1
$\begingroup$

I am trying to find a group that is isomorphic to the quotient group G/H given G = $\mathbb({Z7}$-{0},$\times7)$ where the normal subgroup G = {1,6}.

I have found that the quotient group G/H is composed of {{1,6},{2,5},{3,4}} with order 3 but I am now struggling with the next part. I know that for a group to be isomorphic to G/H it must be bijective and be a homomorphism but I am not sure how to formulate one by myself, thanks!

$\endgroup$
  • 1
    $\begingroup$ What's $(Z7,\times 7)$? $\endgroup$ – user228113 Nov 19 '17 at 15:10
  • $\begingroup$ hint: know of any good isomorphism theorems? $\endgroup$ – thesmallprint Nov 19 '17 at 15:11
  • $\begingroup$ @G.Sassatelli Sorry I couldn't find the appropriate MathJax formating, it's meant to be the set 1-6 with the binary operation multiplication mod 7, thanks! $\endgroup$ – Zombiegit123 Nov 19 '17 at 15:15
  • $\begingroup$ @thesmallprint I know the first 3 but am not sure which one to apply, sorry. $\endgroup$ – Zombiegit123 Nov 19 '17 at 15:16
  • $\begingroup$ I would write $(\mathbb Z/7\mathbb Z)^\times$ $\endgroup$ – neptun Nov 19 '17 at 15:19
0
$\begingroup$

There is really "only one" group with three elements, $\mathbb Z/3\mathbb Z$. You just need to find out which element in your group is the neutral element and how the other two behave when multiplied, and you can easily write down a 1-1 correspondence, which if you verify that it is a group homomorphism will be your isomorphism.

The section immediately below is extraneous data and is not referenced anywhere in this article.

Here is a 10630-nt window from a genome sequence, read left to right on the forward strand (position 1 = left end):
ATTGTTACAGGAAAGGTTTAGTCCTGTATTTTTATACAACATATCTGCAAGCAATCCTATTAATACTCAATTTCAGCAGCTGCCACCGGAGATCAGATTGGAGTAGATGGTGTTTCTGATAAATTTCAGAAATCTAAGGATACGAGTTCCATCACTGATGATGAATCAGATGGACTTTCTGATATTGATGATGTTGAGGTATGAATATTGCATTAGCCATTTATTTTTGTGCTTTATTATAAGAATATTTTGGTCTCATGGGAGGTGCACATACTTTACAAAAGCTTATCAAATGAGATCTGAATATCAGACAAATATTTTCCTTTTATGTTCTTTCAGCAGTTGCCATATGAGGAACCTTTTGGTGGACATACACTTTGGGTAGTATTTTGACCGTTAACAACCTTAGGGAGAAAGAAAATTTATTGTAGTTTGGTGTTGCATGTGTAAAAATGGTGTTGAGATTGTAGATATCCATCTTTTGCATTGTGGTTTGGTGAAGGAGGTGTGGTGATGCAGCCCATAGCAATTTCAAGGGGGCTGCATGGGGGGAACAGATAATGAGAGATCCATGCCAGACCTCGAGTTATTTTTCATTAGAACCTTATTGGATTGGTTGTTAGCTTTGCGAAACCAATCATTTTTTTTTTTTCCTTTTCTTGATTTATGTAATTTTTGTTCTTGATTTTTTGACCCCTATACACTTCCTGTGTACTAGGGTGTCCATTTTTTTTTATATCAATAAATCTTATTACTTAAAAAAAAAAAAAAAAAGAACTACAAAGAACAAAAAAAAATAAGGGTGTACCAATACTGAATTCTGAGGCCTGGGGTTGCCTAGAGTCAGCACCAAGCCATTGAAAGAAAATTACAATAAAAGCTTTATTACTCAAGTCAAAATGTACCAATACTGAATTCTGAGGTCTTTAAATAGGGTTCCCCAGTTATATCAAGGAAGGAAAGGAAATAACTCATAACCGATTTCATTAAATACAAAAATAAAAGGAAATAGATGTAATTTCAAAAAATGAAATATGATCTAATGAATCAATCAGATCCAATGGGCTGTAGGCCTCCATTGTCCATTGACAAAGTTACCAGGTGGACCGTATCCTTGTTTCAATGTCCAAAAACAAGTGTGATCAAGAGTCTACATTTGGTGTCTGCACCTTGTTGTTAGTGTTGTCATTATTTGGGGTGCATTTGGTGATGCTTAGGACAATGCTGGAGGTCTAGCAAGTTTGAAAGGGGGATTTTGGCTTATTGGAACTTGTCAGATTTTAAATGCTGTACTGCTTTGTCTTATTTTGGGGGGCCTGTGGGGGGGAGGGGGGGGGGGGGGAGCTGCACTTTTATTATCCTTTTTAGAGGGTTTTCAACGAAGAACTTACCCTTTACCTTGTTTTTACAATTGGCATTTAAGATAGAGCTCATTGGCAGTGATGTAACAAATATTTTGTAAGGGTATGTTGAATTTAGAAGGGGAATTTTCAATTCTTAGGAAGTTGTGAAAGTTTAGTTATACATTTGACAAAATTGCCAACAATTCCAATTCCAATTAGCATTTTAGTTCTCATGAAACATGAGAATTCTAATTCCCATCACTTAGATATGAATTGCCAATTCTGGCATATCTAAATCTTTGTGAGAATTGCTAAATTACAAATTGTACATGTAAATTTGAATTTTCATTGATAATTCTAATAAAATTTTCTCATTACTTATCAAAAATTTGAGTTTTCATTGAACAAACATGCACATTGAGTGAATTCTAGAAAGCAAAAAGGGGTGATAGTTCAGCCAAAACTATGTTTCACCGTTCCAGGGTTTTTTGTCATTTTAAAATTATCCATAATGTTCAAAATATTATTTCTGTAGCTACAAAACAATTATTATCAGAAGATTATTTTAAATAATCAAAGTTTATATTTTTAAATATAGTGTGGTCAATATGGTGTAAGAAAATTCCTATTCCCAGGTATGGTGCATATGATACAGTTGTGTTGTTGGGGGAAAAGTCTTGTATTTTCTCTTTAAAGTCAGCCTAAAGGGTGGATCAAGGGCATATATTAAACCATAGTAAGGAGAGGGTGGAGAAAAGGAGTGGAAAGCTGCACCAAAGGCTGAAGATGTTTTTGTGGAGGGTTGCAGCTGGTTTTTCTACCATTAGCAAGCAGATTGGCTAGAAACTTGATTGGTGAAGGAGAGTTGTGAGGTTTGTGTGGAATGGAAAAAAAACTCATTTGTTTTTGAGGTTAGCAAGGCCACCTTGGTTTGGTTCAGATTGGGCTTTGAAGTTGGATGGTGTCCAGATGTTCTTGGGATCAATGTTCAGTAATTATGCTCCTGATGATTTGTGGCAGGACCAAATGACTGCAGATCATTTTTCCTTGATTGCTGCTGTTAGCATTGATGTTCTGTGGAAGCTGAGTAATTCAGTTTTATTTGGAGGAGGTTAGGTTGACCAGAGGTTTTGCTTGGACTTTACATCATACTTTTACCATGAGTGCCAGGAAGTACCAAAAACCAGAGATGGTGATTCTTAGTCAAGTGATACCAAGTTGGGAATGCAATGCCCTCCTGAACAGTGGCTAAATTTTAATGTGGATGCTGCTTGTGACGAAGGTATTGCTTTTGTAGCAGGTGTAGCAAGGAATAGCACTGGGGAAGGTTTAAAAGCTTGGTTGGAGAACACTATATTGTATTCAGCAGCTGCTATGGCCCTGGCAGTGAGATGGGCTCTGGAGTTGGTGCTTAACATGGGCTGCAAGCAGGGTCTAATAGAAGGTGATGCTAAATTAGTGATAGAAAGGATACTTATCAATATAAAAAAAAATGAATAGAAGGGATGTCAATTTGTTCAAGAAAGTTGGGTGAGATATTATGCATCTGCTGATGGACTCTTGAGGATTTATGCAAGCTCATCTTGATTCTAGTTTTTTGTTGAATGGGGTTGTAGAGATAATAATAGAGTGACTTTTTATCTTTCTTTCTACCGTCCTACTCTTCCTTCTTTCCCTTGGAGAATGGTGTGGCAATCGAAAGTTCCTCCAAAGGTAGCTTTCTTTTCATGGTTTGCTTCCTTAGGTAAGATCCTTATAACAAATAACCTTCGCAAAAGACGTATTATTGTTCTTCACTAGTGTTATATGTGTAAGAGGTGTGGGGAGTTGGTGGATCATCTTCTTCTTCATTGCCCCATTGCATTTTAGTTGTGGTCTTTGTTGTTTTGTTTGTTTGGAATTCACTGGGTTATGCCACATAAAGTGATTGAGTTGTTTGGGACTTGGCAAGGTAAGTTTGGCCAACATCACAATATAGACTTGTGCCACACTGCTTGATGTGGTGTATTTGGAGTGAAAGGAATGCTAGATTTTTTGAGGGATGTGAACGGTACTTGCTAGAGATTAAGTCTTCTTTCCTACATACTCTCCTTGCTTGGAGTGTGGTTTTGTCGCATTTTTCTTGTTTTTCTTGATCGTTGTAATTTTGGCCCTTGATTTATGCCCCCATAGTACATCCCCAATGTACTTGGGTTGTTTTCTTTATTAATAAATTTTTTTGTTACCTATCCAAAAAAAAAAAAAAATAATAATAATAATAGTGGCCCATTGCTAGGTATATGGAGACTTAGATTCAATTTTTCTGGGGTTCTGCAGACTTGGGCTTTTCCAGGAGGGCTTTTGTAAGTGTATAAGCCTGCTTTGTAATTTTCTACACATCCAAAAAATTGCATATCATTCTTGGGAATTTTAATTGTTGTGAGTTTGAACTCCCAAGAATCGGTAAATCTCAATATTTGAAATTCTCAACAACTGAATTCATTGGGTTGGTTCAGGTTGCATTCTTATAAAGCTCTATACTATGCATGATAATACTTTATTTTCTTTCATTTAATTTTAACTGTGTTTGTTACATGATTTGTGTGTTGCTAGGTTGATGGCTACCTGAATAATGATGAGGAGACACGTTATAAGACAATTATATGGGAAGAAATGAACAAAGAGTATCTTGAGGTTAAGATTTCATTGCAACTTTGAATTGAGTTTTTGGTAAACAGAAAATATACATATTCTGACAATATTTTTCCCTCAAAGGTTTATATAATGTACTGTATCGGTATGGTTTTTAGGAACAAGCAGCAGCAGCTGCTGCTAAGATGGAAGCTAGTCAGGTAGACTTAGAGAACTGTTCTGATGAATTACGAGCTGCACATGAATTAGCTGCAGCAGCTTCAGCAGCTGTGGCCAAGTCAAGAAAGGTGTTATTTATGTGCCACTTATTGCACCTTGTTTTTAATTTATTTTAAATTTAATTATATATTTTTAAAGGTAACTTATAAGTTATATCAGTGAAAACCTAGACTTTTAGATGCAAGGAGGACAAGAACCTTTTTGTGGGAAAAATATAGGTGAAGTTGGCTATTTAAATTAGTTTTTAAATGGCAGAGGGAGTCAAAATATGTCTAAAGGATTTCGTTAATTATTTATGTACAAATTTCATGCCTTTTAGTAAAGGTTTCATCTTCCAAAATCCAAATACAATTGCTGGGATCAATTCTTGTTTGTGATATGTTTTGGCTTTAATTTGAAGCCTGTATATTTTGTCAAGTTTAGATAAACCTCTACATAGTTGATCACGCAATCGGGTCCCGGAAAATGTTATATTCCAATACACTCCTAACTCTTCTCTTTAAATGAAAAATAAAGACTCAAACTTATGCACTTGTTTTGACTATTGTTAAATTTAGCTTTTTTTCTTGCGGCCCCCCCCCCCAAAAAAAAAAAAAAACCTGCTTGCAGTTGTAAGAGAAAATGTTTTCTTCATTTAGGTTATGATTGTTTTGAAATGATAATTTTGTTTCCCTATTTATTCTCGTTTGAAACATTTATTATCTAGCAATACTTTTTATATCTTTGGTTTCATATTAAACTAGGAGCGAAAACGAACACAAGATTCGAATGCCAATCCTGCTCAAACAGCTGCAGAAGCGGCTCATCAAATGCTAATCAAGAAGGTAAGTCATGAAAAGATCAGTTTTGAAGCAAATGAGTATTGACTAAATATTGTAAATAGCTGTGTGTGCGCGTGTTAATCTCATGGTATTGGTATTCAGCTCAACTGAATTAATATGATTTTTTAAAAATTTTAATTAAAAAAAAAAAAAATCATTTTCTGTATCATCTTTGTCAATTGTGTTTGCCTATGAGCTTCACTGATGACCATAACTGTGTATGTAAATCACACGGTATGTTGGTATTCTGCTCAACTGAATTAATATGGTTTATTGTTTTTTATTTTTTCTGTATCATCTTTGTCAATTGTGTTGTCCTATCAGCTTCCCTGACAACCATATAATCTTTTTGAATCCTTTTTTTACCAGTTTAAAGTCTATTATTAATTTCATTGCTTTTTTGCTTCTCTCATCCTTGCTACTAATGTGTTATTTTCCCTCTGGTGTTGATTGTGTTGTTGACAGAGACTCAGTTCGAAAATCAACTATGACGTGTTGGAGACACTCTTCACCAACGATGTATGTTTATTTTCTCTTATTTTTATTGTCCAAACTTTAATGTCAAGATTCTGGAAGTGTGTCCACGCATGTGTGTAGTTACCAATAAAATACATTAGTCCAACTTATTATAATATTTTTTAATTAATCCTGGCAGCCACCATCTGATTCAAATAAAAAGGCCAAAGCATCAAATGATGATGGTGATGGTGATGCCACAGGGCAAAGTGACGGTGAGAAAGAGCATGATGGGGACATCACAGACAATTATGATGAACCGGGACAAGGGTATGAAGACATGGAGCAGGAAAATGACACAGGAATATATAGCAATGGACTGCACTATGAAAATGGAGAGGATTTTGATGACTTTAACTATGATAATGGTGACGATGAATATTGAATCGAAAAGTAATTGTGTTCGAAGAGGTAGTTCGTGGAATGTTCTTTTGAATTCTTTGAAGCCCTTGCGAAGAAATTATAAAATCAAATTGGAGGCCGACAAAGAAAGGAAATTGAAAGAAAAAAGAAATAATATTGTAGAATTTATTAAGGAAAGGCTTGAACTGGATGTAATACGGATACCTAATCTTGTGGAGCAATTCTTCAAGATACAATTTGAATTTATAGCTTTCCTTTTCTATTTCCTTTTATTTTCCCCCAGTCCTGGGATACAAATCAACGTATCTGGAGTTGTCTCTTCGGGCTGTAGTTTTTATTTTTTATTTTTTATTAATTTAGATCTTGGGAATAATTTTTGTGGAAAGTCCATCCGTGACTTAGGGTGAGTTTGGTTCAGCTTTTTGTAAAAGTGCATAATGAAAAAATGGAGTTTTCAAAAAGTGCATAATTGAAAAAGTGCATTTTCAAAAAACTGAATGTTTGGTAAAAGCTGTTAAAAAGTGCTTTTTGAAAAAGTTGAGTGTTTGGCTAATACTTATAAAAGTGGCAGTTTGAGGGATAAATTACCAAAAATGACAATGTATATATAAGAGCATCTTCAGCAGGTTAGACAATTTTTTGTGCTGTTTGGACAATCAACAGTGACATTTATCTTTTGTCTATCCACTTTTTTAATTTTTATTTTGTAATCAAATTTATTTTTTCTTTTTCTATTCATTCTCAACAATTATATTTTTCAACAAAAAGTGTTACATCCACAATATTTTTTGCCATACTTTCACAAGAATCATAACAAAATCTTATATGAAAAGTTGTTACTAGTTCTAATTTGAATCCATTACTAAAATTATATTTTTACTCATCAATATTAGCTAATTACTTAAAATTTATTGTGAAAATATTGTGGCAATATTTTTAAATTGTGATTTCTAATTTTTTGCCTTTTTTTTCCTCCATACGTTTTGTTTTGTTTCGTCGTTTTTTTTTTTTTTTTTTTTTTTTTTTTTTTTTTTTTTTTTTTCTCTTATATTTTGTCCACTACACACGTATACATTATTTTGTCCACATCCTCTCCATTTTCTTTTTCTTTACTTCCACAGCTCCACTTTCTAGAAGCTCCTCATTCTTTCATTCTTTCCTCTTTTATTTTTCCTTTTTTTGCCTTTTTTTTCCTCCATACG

Edit. Some very explicit details.

Let the three elements of the group $G/H$ be denoted $a,b,c$.

1. Investigating the structure.

Note that mod 7 we have $$\text{a}^2:\quad 1^2 = 6^2= 1$$ $$\text{b}^2:\quad3^2 = 4^2 = 2$$ $$\text{c}^2:\quad2^2 = 5^2 = 4$$ with the additional properties that $1*1=1$ and $2*2=4$ and $2*4= 1$.

Let's write these as $a*a=a$ and $b*b=c$ and $b*c=a$.

This is just like $\mathbb Z/3$ (with addition) where $0+0=0$ and $1+1=2$ and $1+2=0$.

2. Defining a bijection.

Let $f:G/H\to \mathbb Z/3$ be defined by $1\mapsto 0$, $3\mapsto 1$ and $2\mapsto 4$. It is obviously bijective. You just need to verify that it is a homomorphism!

| cite | improve this answer | |
$\endgroup$
  • $\begingroup$ Can you provide any more hints? I'm stumped. $\endgroup$ – Zombiegit123 Nov 19 '17 at 16:04
  • $\begingroup$ @Zombiegit123 added some details! $\endgroup$ – neptun Nov 19 '17 at 21:47

Your Answer

By clicking “Post Your Answer”, you agree to our terms of service, privacy policy and cookie policy

Not the answer you're looking for? Browse other questions tagged or ask your own question.